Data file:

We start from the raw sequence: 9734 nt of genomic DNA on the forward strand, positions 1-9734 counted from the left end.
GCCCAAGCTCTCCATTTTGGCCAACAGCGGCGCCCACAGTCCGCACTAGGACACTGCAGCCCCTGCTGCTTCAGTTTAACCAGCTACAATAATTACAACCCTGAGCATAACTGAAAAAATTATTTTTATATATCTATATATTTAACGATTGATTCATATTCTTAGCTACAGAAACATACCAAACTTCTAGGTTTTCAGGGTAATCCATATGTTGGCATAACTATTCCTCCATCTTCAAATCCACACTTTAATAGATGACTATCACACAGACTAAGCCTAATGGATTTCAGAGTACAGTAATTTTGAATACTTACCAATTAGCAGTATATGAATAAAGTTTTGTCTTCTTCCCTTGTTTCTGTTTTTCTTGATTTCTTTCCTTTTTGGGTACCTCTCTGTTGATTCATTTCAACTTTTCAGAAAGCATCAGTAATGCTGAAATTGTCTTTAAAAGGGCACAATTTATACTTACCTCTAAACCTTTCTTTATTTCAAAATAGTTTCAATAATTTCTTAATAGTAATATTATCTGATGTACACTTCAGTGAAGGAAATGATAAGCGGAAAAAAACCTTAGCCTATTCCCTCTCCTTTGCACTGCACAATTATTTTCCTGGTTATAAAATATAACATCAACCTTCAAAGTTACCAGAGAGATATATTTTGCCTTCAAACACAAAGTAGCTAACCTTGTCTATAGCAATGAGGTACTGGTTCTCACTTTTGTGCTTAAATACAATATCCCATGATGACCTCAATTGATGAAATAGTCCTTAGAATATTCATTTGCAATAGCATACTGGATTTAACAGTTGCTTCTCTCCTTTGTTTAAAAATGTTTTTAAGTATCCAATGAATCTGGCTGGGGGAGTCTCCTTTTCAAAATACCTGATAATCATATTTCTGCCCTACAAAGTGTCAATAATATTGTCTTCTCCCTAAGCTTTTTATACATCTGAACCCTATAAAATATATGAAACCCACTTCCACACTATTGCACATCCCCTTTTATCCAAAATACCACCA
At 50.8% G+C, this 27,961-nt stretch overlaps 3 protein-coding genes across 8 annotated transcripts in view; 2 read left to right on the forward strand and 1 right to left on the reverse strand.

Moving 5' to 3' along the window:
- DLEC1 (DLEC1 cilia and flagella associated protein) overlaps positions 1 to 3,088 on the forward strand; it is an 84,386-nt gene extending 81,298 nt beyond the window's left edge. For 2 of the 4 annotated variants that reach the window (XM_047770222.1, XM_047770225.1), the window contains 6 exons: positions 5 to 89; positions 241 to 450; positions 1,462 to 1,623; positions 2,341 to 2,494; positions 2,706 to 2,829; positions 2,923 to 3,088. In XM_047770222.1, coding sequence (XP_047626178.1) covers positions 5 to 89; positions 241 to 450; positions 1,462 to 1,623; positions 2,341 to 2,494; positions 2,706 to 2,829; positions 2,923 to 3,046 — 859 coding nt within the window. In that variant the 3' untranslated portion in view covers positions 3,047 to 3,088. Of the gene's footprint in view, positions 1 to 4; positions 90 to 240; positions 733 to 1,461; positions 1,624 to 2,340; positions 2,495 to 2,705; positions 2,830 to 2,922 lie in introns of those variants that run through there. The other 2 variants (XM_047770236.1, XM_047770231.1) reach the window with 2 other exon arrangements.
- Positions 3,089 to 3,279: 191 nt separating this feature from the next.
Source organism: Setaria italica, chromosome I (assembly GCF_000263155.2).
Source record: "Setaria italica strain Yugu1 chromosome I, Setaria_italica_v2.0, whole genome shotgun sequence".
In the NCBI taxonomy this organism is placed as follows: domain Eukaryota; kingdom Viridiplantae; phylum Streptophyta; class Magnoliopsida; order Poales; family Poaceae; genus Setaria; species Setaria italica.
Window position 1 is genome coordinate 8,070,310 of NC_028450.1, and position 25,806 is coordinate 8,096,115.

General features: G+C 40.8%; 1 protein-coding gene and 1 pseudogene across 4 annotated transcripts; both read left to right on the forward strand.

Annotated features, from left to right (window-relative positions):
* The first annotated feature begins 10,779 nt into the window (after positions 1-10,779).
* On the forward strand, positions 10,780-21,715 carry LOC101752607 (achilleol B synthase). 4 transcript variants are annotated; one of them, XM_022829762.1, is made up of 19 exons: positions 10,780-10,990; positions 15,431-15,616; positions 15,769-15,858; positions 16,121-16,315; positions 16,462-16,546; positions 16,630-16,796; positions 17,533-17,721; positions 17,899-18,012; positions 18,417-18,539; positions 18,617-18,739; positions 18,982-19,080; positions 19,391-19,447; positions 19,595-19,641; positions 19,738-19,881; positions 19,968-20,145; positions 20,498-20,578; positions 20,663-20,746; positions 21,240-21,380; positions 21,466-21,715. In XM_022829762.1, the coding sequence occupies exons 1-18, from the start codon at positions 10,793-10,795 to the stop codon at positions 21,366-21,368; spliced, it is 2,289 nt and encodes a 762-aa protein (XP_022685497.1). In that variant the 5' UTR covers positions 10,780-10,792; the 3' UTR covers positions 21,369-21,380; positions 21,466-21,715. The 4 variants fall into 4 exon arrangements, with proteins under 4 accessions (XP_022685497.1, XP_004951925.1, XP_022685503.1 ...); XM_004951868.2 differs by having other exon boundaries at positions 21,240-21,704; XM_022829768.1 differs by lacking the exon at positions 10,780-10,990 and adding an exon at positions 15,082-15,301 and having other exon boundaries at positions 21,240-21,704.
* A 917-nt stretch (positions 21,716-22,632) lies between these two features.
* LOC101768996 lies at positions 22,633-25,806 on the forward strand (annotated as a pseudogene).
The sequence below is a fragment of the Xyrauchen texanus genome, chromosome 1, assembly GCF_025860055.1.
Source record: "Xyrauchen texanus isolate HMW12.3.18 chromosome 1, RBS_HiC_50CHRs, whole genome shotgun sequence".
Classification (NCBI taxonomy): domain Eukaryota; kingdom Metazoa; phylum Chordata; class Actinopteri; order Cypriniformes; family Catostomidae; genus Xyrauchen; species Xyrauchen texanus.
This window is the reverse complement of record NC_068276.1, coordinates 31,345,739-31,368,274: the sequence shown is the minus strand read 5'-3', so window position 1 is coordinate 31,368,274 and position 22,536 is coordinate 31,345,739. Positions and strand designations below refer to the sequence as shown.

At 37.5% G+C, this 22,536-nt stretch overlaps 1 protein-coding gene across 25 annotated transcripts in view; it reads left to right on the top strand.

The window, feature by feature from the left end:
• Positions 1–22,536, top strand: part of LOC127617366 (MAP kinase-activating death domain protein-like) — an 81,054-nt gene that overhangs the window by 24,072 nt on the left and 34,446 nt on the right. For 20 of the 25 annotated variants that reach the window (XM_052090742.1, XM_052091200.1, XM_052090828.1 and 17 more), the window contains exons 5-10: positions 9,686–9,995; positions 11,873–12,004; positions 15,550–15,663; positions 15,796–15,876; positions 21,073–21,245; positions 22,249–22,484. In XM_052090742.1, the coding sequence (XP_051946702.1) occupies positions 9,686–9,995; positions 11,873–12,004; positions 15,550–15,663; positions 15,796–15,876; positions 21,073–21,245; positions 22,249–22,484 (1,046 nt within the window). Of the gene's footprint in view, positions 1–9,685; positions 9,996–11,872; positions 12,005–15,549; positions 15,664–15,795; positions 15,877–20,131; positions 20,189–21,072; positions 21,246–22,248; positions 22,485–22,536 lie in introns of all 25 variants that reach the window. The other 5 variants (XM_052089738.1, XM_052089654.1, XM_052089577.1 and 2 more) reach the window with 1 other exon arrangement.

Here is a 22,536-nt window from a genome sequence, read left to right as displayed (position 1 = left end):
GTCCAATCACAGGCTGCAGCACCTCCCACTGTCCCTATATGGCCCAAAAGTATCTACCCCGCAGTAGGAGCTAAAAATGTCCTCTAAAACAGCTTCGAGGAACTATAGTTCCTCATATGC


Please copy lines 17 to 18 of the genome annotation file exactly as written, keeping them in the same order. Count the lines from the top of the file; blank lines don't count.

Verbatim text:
The sequence below is a fragment of the Xyrauchen texanus genome, chromosome 1, assembly GCF_025860055.1.
Source record: "Xyrauchen texanus isolate HMW12.3.18 chromosome 1, RBS_HiC_50CHRs, whole genome shotgun sequence".